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While U.S. gas prices averaged $2.29 a gallon, two cents above the numbers from two weeks ago, additional increases are unlikely, according to the Lundberg Survey of 7,000 gas stations, reported Bloomberg News.
"Any further increases will probably be small," Trilby Lundberg told Bloomberg News. "In fact, prices might drop. In about a quarter of the cities we surveyed, prices did drop in the past two weeks."
The highest recorded price for self-serve regular gas was in Honolulu, where it averaged $2.74 a gallon. The cheapest gas can be found in Tulsa, Okla., where gas averaged $2.10 a gallon.
As the U.S. winter continues to be unseasonably warm, heating oil demand will fall, increasing stockpiles for the world's largest oil consumer, Bloomberg News reported. Temperatures may remain above average through Dec. 31, according to the National Weather Service.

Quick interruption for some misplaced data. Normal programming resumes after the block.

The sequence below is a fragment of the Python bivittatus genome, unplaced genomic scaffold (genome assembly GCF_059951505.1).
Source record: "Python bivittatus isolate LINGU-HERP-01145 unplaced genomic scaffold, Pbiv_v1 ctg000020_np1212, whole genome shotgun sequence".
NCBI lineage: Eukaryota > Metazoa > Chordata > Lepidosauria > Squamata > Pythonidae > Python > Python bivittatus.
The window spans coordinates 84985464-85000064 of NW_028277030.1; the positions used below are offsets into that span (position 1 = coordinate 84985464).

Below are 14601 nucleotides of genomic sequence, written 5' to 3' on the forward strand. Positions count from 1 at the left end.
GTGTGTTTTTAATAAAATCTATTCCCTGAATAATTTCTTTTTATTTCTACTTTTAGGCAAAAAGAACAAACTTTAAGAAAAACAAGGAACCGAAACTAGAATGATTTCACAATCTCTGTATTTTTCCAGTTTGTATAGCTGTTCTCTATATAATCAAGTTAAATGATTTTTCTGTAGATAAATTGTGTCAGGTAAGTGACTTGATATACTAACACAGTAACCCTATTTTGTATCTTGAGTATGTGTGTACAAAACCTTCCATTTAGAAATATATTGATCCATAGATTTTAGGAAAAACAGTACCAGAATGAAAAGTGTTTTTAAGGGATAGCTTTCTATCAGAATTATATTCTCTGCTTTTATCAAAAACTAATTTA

"If we do get milder weather there is a chance prices will fall back below $60," Rob Henderson, market economist at National Australia Bank Ltd., told Bloomberg News. "Clearly that's worrying OPEC at the moment."
Wholesale gasoline futures on the New York Mercantile Exchange jumped to its highest price in two weeks on Dec. 15, when the Organization of Petroleum Exporting Countries (OPEC) cut production by half a million barrels a day, starting in February. On Dec. 15, crude oil futures for January delivery rose 92 cents, or 1.5 percent, to $63.43 a barrel. Since then, prices have fallen 28 cents, to $63.15 a barrel. Stockpiles of crude oil are 13 percent above the five-year average for the period, the report stated.
U.S. gasoline inventories are down 4.1 percent under the five year average for this time of year, reported Bloomberg News, citing data from the U.S. Energy Department. Over the past two months, gas inventories in the nation dropped 7.2 percent, while consumption for the past four months rose nearly 2 percent, to 9.33 million barrels a day, over the consumption from a year ago, Bloomberg News reported.